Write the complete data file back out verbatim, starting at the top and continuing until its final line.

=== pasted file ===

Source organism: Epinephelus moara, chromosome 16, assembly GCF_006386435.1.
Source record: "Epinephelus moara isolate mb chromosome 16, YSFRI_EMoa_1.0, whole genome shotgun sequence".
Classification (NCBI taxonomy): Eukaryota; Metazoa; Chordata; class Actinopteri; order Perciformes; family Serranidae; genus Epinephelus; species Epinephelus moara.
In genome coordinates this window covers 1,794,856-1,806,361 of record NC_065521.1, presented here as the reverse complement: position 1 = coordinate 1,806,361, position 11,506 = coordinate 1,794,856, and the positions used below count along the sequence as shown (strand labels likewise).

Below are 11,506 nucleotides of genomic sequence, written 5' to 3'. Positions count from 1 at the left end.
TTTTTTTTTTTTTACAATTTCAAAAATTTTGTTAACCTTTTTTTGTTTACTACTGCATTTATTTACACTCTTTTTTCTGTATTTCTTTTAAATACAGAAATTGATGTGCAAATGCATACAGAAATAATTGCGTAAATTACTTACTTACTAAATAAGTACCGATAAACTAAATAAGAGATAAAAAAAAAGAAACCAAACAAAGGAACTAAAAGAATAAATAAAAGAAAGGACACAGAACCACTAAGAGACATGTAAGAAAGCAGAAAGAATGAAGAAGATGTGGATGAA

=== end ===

Source organism: Epinephelus moara, chromosome 16, assembly GCF_006386435.1.
Source record: "Epinephelus moara isolate mb chromosome 16, YSFRI_EMoa_1.0, whole genome shotgun sequence".
Classification (NCBI taxonomy): Eukaryota; Metazoa; Chordata; class Actinopteri; order Perciformes; family Serranidae; genus Epinephelus; species Epinephelus moara.
In genome coordinates this window covers 1,794,856-1,806,361 of record NC_065521.1, presented here as the reverse complement: position 1 = coordinate 1,806,361, position 11,506 = coordinate 1,794,856, and the positions used below count along the sequence as shown (strand labels likewise).

Below are 11,506 nucleotides of genomic sequence, written 5' to 3'. Positions count from 1 at the left end.
TTTTTTTTTTTTTACAATTTCAAAAATTTTGTTAACCTTTTTTTGTTTACTACTGCATTTATTTACACTCTTTTTTCTGTATTTCTTTTAAATACAGAAATTGATGTGCAAATGCATACAGAAATAATTGCGTAAATTACTTACTTACTAAATAAGTACCGATAAACTAAATAAGAGATAAAAAAAAAGAAACCAAACAAAGGAACTAAAAGAATAAATAAAAGAAAGGACACAGAACCACTAAGAGACATGTAAGAAAGCAGAAAGAATGAAGAAGATGTGGATGAA